The International Accounting Standards Board has published a set of proposals on the classification of rights issues to clarify their accounting treatment when they are in a currency other than the issuers.
Current practice appears to require such issues to be accounted for as derivative liabilities. The proposals state that if the rights are issued pro rata to an entitys existing shareholders for a fixed amount of currency, they should be classified as equity regardless of the currency in which the exercise price is denominated.
Many rights issues are denominated in currencies other than the functional currency of the issuer, and the global financial crisis has led to an increase in the number of such issues as entities seek to raise additional capital. The IASB has therefore accelerated its work on this aspect of its comprehensive response to the crisis. The proposals are set out in an exposure draft of an amendment to IAS 32, Financial Instruments: Presentation, which is open for comment for 30 days and if adopted will apply retrospectively.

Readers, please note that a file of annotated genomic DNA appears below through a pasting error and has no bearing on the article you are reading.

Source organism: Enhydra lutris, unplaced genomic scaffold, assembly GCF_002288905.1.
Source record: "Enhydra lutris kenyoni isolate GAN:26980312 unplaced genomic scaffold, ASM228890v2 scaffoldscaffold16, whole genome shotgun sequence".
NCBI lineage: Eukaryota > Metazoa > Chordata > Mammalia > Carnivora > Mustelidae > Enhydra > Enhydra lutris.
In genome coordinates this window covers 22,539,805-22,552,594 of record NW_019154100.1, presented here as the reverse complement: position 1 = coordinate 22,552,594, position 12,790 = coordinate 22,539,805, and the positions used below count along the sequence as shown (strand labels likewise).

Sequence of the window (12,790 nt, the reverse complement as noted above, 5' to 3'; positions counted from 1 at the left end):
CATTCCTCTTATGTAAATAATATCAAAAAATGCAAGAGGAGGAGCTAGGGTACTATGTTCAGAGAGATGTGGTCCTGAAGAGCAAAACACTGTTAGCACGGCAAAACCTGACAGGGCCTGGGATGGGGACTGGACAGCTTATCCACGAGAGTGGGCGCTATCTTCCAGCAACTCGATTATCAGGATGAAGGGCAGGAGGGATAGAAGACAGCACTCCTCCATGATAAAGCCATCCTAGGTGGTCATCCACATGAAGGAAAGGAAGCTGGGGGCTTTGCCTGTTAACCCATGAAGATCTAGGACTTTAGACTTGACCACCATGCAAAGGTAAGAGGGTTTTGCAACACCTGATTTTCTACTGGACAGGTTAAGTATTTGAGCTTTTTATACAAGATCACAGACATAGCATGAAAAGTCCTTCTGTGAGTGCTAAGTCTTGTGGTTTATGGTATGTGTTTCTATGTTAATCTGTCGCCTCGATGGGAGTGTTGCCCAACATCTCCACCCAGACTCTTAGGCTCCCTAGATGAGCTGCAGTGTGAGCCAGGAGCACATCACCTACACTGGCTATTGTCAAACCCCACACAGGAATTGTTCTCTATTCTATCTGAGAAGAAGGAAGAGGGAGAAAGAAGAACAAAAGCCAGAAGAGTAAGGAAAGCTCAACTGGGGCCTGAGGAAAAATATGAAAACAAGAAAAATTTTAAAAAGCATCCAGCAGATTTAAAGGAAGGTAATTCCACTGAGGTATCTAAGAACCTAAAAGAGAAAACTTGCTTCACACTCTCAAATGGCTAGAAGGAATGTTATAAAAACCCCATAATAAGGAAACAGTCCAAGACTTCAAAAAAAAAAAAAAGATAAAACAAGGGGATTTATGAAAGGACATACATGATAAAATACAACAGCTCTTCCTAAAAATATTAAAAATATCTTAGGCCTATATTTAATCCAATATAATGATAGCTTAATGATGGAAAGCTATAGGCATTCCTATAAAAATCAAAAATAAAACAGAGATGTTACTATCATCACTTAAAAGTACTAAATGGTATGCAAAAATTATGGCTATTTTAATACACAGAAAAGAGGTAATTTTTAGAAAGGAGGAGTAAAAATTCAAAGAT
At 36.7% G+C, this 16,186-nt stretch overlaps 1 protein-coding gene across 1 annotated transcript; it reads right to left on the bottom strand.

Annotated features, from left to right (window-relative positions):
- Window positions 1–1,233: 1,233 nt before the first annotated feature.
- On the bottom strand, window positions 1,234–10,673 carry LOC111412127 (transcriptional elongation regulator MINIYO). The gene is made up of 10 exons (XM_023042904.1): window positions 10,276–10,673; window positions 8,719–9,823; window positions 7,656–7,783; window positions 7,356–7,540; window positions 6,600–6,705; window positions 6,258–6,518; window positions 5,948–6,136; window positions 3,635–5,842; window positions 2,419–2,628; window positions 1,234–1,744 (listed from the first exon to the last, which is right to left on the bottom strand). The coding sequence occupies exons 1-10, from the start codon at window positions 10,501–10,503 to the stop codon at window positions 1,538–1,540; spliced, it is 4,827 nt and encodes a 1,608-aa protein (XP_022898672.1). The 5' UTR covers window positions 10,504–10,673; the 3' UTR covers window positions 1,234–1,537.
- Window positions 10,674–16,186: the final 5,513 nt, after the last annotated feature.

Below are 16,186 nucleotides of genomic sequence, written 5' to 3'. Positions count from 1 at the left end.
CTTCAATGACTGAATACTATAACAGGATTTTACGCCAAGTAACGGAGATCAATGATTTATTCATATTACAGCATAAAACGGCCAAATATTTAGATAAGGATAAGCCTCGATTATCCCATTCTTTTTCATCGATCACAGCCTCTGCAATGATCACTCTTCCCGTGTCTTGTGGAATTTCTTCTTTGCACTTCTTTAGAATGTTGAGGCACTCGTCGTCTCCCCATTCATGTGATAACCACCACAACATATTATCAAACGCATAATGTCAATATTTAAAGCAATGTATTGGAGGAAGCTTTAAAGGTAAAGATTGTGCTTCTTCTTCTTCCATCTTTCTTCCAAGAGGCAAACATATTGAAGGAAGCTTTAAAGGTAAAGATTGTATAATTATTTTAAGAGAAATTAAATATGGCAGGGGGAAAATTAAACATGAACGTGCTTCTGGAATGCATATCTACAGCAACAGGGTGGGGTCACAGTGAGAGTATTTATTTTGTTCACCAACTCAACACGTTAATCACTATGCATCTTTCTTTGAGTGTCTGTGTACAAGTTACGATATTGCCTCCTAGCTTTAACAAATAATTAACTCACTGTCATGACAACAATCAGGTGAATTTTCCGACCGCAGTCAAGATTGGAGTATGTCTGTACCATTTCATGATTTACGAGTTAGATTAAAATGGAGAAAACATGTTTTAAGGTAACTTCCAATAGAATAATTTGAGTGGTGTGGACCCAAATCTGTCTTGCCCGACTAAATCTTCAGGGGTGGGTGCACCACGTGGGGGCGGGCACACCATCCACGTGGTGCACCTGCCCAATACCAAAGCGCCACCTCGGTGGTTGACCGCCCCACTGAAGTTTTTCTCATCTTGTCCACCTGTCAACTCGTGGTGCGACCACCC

The IASB continues to give priority to its work related to the global financial crisis, said IASB Chairman Sir David Tweedie in a statement. In this case, the IASB has moved swiftly to address a potential inconsistency in the way that rights issues have been accounted for when they are offered in currencies other than the entitys functional currency.
The proposals in the exposure draft Classification of Rights Issues are open for comment until Sept. 7, 2009. After considering the comments, the IASB plans to issue the final amendment before the end of 2009, with early application permitted. The exposure draft is available in the Open for Comment section of www.iasb.org.
Register or login for access to this item and much more
All Accounting Today content is archived after seven days.
Community members receive:
- All recent and archived articles
- Conference offers and updates
- A full menu of enewsletter options
- Web seminars, white papers, ebooks
Already have an account? Log In
Don't have an account? Register for Free Unlimited Access